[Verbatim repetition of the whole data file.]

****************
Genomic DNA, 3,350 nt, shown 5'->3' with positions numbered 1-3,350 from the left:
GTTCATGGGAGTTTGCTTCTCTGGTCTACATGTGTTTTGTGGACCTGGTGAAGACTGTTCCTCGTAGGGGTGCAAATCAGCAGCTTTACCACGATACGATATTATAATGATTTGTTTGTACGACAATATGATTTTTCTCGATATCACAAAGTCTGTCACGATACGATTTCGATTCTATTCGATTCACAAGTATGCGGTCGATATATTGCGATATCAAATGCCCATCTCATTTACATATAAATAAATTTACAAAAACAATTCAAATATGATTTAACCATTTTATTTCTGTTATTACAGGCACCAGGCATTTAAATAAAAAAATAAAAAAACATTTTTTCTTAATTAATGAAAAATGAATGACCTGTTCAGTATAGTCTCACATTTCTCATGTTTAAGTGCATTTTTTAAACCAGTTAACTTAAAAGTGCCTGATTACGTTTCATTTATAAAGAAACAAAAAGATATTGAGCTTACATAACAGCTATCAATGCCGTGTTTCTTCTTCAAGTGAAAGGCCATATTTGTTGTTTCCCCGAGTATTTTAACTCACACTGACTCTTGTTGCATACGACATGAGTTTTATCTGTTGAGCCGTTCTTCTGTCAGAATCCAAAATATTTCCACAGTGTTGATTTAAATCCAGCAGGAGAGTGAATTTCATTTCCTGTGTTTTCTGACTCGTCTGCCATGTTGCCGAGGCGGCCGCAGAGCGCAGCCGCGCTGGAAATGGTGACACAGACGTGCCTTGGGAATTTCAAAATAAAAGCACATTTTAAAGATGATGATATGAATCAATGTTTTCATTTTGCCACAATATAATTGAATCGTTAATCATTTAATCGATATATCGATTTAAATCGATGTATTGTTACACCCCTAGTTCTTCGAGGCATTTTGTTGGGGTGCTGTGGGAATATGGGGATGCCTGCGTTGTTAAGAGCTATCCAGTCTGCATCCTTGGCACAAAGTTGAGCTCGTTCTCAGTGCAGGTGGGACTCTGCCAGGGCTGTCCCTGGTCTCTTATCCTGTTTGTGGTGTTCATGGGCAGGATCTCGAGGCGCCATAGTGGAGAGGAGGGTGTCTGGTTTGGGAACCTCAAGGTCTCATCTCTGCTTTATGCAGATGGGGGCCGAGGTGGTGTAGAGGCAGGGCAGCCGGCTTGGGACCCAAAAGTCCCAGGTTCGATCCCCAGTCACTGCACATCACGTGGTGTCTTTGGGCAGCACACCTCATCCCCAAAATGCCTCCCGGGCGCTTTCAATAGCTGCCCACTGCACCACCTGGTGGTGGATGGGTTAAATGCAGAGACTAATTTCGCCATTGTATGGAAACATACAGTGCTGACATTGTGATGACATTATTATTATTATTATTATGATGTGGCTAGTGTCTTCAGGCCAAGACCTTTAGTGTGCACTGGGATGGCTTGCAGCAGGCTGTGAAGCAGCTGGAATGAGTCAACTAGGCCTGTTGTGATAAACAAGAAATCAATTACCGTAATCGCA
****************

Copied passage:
Genomic DNA, 3,350 nt, shown 5'->3' with positions numbered 1-3,350 from the left:
GTTCATGGGAGTTTGCTTCTCTGGTCTACATGTGTTTTGTGGACCTGGTGAAGACTGTTCCTCGTAGGGGTGCAAATCAGCAGCTTTACCACGATACGATATTATAATGATTTGTTTGTACGACAATATGATTTTTCTCGATATCACAAAGTCTGTCACGATACGATTTCGATTCTATTCGATTCACAAGTATGCGGTCGATATATTGCGATATCAAATGCCCATCTCATTTACATATAAATAAATTTACAAAAACAATTCAAATATGATTTAACCATTTTATTTCTGTTATTACAGGCACCAGGCATTTAAATAAAAAAATAAAAAAACATTTTTTCTTAATTAATGAAAAATGAATGACCTGTTCAGTATAGTCTCACATTTCTCATGTTTAAGTGCATTTTTTAAACCAGTTAACTTAAAAGTGCCTGATTACGTTTCATTTATAAAGAAACAAAAAGATATTGAGCTTACATAACAGCTATCAATGCCGTGTTTCTTCTTCAAGTGAAAGGCCATATTTGTTGTTTCCCCGAGTATTTTAACTCACACTGACTCTTGTTGCATACGACATGAGTTTTATCTGTTGAGCCGTTCTTCTGTCAGAATCCAAAATATTTCCACAGTGTTGATTTAAATCCAGCAGGAGAGTGAATTTCATTTCCTGTGTTTTCTGACTCGTCTGCCATGTTGCCGAGGCGGCCGCAGAGCGCAGCCGCGCTGGAAATGGTGACACAGACGTGCCTTGGGAATTTCAAAATAAAAGCACATTTTAAAGATGATGATATGAATCAATGTTTTCATTTTGCCACAATATAATTGAATCGTTAATCATTTAATCGATATATCGATTTAAATCGATGTATTGTTACACCCCTAGTTCTTCGAGGCATTTTGTTGGGGTGCTGTGGGAATATGGGGATGCCTGCGTTGTTAAGAGCTATCCAGTCTGCATCCTTGGCACAAAGTTGAGCTCGTTCTCAGTGCAGGTGGGACTCTGCCAGGGCTGTCCCTGGTCTCTTATCCTGTTTGTGGTGTTCATGGGCAGGATCTCGAGGCGCCATAGTGGAGAGGAGGGTGTCTGGTTTGGGAACCTCAAGGTCTCATCTCTGCTTTATGCAGATGGGGGCCGAGGTGGTGTAGAGGCAGGGCAGCCGGCTTGGGACCCAAAAGTCCCAGGTTCGATCCCCAGTCACTGCACATCACGTGGTGTCTTTGGGCAGCACACCTCATCCCCAAAATGCCTCCCGGGCGCTTTCAATAGCTGCCCACTGCACCACCTGGTGGTGGATGGGTTAAATGCAGAGACTAATTTCGCCATTGTATGGAAACATACAGTGCTGACATTGTGATGACATTATTATTATTATTATTATGATGTGGCTAGTGTCTTCAGGCCAAGACCTTTAGTGTGCACTGGGATGGCTTGCAGCAGGCTGTGAAGCAGCTGGAATGAGTCAACTAGGCCTGTTGTGATAAACAAGAAATCAATTACCGTAATCGCA